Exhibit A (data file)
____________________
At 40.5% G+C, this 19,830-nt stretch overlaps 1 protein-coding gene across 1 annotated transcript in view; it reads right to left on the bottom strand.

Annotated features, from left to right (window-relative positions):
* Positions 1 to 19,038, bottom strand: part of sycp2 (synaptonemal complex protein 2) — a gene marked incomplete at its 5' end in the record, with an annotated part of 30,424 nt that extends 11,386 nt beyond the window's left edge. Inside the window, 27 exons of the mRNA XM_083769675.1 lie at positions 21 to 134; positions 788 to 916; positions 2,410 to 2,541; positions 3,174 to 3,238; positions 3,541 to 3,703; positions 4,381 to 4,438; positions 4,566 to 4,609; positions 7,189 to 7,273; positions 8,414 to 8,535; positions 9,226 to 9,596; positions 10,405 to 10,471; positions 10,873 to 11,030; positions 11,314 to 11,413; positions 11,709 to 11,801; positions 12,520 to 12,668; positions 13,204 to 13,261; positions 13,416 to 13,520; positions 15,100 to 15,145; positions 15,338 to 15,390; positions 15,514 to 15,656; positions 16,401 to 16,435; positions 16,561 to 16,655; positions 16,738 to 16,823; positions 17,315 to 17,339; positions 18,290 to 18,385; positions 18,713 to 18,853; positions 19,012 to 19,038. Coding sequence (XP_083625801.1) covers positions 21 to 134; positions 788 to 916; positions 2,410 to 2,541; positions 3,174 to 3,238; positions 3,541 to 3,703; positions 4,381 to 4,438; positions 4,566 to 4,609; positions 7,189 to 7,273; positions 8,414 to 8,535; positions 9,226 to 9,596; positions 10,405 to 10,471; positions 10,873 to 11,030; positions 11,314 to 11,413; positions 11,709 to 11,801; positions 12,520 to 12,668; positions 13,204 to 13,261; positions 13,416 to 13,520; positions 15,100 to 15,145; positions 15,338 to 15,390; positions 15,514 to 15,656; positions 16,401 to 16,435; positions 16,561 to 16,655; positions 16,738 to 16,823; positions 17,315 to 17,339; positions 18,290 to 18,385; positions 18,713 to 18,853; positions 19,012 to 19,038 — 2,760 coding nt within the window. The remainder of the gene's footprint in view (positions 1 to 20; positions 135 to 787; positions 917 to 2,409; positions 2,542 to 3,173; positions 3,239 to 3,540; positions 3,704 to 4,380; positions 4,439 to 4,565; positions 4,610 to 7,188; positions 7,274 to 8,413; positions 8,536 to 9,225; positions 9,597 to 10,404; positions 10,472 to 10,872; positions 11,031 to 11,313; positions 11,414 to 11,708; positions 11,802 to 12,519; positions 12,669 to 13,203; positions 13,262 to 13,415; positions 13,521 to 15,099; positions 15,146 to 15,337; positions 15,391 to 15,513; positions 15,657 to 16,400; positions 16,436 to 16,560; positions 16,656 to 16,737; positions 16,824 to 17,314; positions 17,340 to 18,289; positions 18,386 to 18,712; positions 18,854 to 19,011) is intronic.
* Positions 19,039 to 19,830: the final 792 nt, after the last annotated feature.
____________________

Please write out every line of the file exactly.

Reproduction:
At 40.5% G+C, this 19,830-nt stretch overlaps 1 protein-coding gene across 1 annotated transcript in view; it reads right to left on the bottom strand.

Annotated features, from left to right (window-relative positions):
* Positions 1 to 19,038, bottom strand: part of sycp2 (synaptonemal complex protein 2) — a gene marked incomplete at its 5' end in the record, with an annotated part of 30,424 nt that extends 11,386 nt beyond the window's left edge. Inside the window, 27 exons of the mRNA XM_083769675.1 lie at positions 21 to 134; positions 788 to 916; positions 2,410 to 2,541; positions 3,174 to 3,238; positions 3,541 to 3,703; positions 4,381 to 4,438; positions 4,566 to 4,609; positions 7,189 to 7,273; positions 8,414 to 8,535; positions 9,226 to 9,596; positions 10,405 to 10,471; positions 10,873 to 11,030; positions 11,314 to 11,413; positions 11,709 to 11,801; positions 12,520 to 12,668; positions 13,204 to 13,261; positions 13,416 to 13,520; positions 15,100 to 15,145; positions 15,338 to 15,390; positions 15,514 to 15,656; positions 16,401 to 16,435; positions 16,561 to 16,655; positions 16,738 to 16,823; positions 17,315 to 17,339; positions 18,290 to 18,385; positions 18,713 to 18,853; positions 19,012 to 19,038. Coding sequence (XP_083625801.1) covers positions 21 to 134; positions 788 to 916; positions 2,410 to 2,541; positions 3,174 to 3,238; positions 3,541 to 3,703; positions 4,381 to 4,438; positions 4,566 to 4,609; positions 7,189 to 7,273; positions 8,414 to 8,535; positions 9,226 to 9,596; positions 10,405 to 10,471; positions 10,873 to 11,030; positions 11,314 to 11,413; positions 11,709 to 11,801; positions 12,520 to 12,668; positions 13,204 to 13,261; positions 13,416 to 13,520; positions 15,100 to 15,145; positions 15,338 to 15,390; positions 15,514 to 15,656; positions 16,401 to 16,435; positions 16,561 to 16,655; positions 16,738 to 16,823; positions 17,315 to 17,339; positions 18,290 to 18,385; positions 18,713 to 18,853; positions 19,012 to 19,038 — 2,760 coding nt within the window. The remainder of the gene's footprint in view (positions 1 to 20; positions 135 to 787; positions 917 to 2,409; positions 2,542 to 3,173; positions 3,239 to 3,540; positions 3,704 to 4,380; positions 4,439 to 4,565; positions 4,610 to 7,188; positions 7,274 to 8,413; positions 8,536 to 9,225; positions 9,597 to 10,404; positions 10,472 to 10,872; positions 11,031 to 11,313; positions 11,414 to 11,708; positions 11,802 to 12,519; positions 12,669 to 13,203; positions 13,262 to 13,415; positions 13,521 to 15,099; positions 15,146 to 15,337; positions 15,391 to 15,513; positions 15,657 to 16,400; positions 16,436 to 16,560; positions 16,656 to 16,737; positions 16,824 to 17,314; positions 17,340 to 18,289; positions 18,386 to 18,712; positions 18,854 to 19,011) is intronic.
* Positions 19,039 to 19,830: the final 792 nt, after the last annotated feature.